UN urges Asia-Pacific nations to step up in steering the region towards shared and sustainable growth

Facing economic uncertainty abroad, resource constraints and widening social inequalities at home, Asia and the Pacific must come closer together to sustain its dynamic growth and ecological health, making prosperity more inclusive, the United Nations told leaders of the region here today.

Addressing the annual gathering of countries from around the region at the United Nations Economic and Social Commission for Asia and the Pacific (ESCAP) session, United Nations Under-Secretary-General and ESCAP Executive Secretary, Dr. Noeleen Heyzer urged them to rise to the challenge of the “transformational leadership” needed to promote growth that is not only dynamic but shared and sustainable.

“Asia has grown, our economies have flourished, and economic power has shifted to our region – but at a cost to our people and to our planet, with rising inequalities and ecosystems stretched beyond their carrying limits.”

With the continuing uncertainty in the advanced economies threatening Asia-Pacific economic dynamism, the region must seek a new path of shared and sustainable prosperity, Dr. Heyzer said. “In order to steer through the turbulence, to a new path of shared and sustainable prosperity, we must rethink and rebalance the economies and societies of our region.”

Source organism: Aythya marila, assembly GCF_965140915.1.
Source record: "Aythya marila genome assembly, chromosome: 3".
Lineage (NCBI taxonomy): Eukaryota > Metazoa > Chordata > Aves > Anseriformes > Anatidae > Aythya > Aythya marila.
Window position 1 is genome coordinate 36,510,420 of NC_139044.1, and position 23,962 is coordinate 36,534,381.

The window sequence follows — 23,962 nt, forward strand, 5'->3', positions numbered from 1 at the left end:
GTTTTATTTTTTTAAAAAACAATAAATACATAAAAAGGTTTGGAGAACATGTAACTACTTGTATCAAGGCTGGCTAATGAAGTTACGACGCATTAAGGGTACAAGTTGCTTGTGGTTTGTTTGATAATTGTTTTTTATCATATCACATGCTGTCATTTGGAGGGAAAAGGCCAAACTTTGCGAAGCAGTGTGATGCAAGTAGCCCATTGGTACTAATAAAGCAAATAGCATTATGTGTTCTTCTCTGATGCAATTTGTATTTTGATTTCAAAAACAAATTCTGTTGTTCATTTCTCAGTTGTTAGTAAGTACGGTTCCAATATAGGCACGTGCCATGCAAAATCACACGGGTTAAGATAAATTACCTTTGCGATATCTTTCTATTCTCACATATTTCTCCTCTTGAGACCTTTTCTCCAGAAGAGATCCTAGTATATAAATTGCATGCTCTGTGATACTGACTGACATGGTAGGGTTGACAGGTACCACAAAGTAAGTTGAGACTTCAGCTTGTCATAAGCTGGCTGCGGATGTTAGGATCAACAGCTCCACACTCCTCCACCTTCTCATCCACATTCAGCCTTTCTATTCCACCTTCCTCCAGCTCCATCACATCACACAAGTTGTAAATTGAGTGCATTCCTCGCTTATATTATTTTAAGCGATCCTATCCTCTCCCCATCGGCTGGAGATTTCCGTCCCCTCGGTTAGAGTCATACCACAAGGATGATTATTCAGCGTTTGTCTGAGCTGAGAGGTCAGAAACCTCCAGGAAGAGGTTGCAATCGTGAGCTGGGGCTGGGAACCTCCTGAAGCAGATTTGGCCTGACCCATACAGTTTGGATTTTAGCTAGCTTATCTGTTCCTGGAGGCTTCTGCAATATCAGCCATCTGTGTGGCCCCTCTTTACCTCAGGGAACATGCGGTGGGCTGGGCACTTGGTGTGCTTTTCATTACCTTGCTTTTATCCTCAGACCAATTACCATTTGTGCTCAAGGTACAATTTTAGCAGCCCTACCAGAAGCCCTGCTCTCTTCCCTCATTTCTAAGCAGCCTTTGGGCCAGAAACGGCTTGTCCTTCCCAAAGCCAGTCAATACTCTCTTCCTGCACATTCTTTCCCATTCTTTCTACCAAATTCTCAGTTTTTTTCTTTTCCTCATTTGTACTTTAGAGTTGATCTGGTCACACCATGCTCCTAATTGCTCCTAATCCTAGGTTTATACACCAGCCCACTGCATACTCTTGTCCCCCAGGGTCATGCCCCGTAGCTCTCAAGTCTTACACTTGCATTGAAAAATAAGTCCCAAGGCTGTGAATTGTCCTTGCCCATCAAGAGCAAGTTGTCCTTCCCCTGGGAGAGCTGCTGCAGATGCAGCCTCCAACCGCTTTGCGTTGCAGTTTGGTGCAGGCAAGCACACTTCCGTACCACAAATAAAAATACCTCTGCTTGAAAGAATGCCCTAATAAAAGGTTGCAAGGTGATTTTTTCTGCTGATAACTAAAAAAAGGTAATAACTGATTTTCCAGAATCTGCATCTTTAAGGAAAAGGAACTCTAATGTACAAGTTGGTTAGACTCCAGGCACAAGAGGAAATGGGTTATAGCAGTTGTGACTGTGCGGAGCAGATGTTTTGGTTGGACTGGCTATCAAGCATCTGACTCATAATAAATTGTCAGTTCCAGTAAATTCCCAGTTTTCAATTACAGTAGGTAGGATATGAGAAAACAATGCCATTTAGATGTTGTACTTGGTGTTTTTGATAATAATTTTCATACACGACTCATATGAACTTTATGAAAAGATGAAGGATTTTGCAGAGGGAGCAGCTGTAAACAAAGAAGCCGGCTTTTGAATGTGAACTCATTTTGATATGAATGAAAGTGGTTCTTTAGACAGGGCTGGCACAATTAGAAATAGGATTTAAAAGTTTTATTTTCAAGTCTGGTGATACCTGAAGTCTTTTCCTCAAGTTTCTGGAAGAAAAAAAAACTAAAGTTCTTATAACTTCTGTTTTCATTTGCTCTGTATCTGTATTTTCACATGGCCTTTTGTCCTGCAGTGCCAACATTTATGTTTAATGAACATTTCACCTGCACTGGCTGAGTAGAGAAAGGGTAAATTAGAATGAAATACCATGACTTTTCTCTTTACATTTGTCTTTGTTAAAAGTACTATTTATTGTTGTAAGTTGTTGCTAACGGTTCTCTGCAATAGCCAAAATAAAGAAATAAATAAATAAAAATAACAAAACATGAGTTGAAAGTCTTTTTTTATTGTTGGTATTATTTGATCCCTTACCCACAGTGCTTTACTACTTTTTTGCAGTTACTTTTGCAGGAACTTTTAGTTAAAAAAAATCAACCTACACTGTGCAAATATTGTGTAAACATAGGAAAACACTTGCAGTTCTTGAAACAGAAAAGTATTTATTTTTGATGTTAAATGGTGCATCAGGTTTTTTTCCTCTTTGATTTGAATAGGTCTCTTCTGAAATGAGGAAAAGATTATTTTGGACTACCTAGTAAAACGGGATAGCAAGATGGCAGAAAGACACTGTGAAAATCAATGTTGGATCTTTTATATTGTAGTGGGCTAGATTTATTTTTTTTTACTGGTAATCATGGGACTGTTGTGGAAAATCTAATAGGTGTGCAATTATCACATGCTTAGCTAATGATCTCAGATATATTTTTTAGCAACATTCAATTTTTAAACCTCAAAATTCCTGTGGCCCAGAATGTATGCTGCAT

The ESCAP session has as its theme Growing Together – Economic Integration for an Inclusive and Sustainable Asia-Pacific Century to highlight the region’s immense untapped potential for inclusive and sustainable economic growth by working together to build a more integrated Asia-Pacific market, seamless regional connectivity, financial cooperation and a coordinated regional response to shared social and environmental risks.

In her statement to the ESCAP forum, H.E. Yingluck Shinawatra, Prime Minister of the Kingdom of Thailand, noting the timeliness of the United Nations emphasis on regional integration, said subregional cooperation frameworks were the “building blocs” towards realizing the vision of a close knit Asia and the Pacific.

“In our view, for integration in the Asia-Pacific to succeed, we need to support the integration process of various sub-regional groupings, such as ASEAN, with regard to both economic and social issues.”

Earlier, addressing the session, Prime Minister of Samoa, H.E. Tuilaepa Sailele Malielegaoi stressed that regional cooperation was vital for small and isolated Pacific Island nations and “that the potential is substantial, particularly in areas of trade, investment and resource development where the interest of our Asian partners are on the rise.”

In his keynote address to the Commission session, Prof. Tommy Koh, Ambassador-At-Large, Ministry of Foreign Affairs, Singapore noted that regional economic integration creates economies of scale. Additionally, “the most important reason for supporting regional economic integration is that it creates jobs and enhances human welfare,” he said.

“It is no longer enough for Asia and the Pacific to grow the most – our future success demands of us to grow the best,” Dr. Heyzer stated in closing. “ESCAP provides the most inclusive multilateral platform for Asia and the Pacific to forge that shared future – together.”